It seems common sense is in short supply when it comes to horror movies. That’s not necessarily a bad thing, but there is a fine line between dumb, endearing characters and ones that are so stupid you’re surprised they’re capable of breathing. What’s arguably more interesting is when characters use their brains to combat the horrors beyond their comprehension. So, with that in mind, we thought it’d be a good time to celebrate these examples of good writing with 10 of the best horror movies where characters use common sense.
In the blackness of space, the Nostromo picks up a distress signal, and it’s the crew’s job to check things out. That’s just asking for a hostile alien to board the ship and board the ship it does before Ripley can warn the others that the signal was a warning, not a call for help. Regardless, Ripley is a bastion of resourcefulness and common sense, consistently making smart decisions to keep herself alive.
What’s kind of funny is that the movie could have ended within minutes if Ash hadn’t ignored Ripley’s order to leave the infected Kane outside the ship. What unfolds is the birth of the Xenomorph, which quietly and systematically kills the remaining crew, but not Ripley; the Xenomorph is cunning, but Ripley is far more dangerous.
Get Out (2017)
Chris Washington and his girlfriend Rose are a seemingly happy couple in Get Out, but soon her parents are calling after her to pay a visit. Right off the bat, there’s a bit of hesitation from Chris, which prompts him to ask a question that frames the entirety of the film: “Do they know I’m black?”
Of course Rose’s parents know, including every white attendee at the party they’re throwing; in fact, he’s the main attraction, but by the time he finds an opening to leave, he’s trapped. It’s through Chris’ intelligence and ingenuity that he’s able to not only escape, but defend himself from those that tried to enslave his mind and body.
The Thing (1982)
In the middle of nowhere Antarctica, a group of American researchers soon find themselves amidst bullets, Norwegians, and a dog. Shortly after such an exciting start to the day, the Norwegians die, their helicopter is destroyed, and the dog is rescued. Unfortunately, had the Americans understood Norwegian, they would’ve learned the dog was bad news.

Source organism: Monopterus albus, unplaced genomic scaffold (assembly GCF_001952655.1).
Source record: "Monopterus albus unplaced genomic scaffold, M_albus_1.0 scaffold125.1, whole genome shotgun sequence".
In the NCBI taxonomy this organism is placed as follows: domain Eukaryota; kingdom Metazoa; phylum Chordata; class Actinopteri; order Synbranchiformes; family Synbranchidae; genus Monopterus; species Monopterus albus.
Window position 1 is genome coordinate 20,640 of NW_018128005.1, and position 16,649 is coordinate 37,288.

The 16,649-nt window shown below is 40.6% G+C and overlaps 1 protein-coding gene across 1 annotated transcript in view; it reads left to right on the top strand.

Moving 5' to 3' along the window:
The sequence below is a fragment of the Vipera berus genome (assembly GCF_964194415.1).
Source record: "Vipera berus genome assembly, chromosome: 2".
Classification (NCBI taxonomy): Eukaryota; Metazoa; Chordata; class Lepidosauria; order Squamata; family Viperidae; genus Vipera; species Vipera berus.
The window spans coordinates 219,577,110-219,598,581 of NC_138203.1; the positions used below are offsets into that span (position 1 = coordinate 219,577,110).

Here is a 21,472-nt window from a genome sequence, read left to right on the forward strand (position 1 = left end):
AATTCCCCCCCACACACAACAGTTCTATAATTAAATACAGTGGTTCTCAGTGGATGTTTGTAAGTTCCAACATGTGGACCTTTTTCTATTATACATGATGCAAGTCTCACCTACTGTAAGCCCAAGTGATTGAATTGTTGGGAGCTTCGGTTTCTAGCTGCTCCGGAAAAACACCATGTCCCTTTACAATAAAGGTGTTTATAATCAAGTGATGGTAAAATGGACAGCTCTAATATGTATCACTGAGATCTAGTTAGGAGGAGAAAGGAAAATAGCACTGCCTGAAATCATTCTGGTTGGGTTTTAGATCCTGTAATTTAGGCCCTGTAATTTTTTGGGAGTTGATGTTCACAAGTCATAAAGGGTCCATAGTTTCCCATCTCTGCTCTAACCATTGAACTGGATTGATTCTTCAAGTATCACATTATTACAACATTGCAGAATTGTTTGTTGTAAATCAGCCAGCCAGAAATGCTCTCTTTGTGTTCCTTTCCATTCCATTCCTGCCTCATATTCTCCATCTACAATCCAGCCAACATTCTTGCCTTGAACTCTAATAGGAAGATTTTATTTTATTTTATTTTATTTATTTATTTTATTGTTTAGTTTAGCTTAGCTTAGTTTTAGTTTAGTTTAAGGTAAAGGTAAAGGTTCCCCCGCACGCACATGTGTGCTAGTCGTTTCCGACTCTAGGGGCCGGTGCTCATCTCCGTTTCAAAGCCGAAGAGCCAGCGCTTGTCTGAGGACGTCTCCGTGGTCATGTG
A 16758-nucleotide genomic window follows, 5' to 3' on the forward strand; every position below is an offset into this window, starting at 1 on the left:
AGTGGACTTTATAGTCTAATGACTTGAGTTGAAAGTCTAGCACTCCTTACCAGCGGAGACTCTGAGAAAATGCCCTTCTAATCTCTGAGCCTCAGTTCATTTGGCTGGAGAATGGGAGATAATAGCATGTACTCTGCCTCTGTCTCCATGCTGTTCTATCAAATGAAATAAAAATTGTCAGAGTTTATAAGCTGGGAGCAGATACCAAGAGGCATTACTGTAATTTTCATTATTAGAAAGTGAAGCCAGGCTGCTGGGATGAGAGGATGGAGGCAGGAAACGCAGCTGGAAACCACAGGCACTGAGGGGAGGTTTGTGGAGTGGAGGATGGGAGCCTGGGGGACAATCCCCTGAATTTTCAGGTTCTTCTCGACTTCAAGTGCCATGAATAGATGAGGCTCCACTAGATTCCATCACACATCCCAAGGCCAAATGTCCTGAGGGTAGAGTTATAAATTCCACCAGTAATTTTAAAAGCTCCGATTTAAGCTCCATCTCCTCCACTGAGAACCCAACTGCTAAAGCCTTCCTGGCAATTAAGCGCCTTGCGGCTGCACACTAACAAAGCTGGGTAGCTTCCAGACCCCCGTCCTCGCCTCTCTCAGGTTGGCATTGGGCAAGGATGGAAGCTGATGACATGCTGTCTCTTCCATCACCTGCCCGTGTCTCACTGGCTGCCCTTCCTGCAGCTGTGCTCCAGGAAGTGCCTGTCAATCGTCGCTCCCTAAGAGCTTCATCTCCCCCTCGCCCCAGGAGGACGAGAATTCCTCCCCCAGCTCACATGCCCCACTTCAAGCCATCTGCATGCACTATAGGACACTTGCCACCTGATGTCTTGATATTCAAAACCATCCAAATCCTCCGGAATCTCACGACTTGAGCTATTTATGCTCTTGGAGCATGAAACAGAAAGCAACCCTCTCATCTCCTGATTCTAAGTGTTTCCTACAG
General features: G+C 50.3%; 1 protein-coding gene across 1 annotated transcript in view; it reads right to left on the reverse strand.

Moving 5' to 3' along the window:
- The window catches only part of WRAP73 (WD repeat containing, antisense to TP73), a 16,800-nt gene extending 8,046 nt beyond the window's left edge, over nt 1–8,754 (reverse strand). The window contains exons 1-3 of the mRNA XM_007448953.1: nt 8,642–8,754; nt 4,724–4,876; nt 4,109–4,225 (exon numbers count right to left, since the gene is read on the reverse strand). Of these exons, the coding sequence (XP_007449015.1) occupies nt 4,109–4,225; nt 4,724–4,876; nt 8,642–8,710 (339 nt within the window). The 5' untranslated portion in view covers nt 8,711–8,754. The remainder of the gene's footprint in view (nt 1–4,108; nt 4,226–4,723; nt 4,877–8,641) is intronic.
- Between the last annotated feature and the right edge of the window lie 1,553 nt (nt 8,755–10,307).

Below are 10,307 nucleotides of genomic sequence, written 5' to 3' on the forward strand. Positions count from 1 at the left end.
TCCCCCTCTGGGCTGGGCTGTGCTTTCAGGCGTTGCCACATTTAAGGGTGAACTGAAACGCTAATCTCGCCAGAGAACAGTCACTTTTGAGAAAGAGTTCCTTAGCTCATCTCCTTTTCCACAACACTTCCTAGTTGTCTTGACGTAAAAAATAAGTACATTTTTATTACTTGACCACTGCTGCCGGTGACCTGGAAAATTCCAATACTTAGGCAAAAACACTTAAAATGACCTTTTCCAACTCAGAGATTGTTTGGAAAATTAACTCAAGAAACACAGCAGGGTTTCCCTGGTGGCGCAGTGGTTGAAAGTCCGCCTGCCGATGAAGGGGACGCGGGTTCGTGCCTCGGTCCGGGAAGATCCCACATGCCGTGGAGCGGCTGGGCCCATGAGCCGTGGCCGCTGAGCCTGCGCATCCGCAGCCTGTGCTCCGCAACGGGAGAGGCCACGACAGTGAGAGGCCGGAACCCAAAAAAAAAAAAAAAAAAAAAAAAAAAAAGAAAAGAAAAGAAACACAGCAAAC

Beset by a shapeshifting alien, the American researchers quickly devise a variety of strategies and tactics to avoid being the alien’s next host. They all keep their cool as best they can, but none better than MacReady. Despite not being a scientist himself, it’s MacReady who discovers a clever way of exposing those who are infected.
The Invisible Man (2020)
The Invisible Man is a nail-biting experience from start to finish as we watch Cecelia descend into paranoid madness. Even after the fact, she can’t help but feel his presence everywhere, like he’ll show up at any moment. You probably would too if you had an ex that was as controlling and abusive as hers.
Strangely enough, it’s Cecelia’s trauma that helps rebuild what was barely a person to begin with into a confident, cunning, and incredibly resourceful woman who uses her past experience to gain the upperhand despite the imbalance of power. Best of all, she isn’t afraid to stoop to her enemy’s level if it means getting a few hits in.
The Shining (1980)
Jack Torrance and his wife Wendy are off to look after the Overlook Hotel with their young son, Danny. It’s an opportunity to spend quality time with one another and for Jack to get some writing done. Over time, Jack grows ever more aggressive, cold, and distant—and Wendy isn’t having any of that.
At first, Wendy comes off as seemingly helpless and quite timid, but her perception is surprisingly sharp. It’s that, coupled with her parental instincts, that ultimately save her and Danny’s life. Who stood up to her intimidating husband? Wendy. Who locked him away? Wendy. She even finds a working snow machine as a getaway vehicle.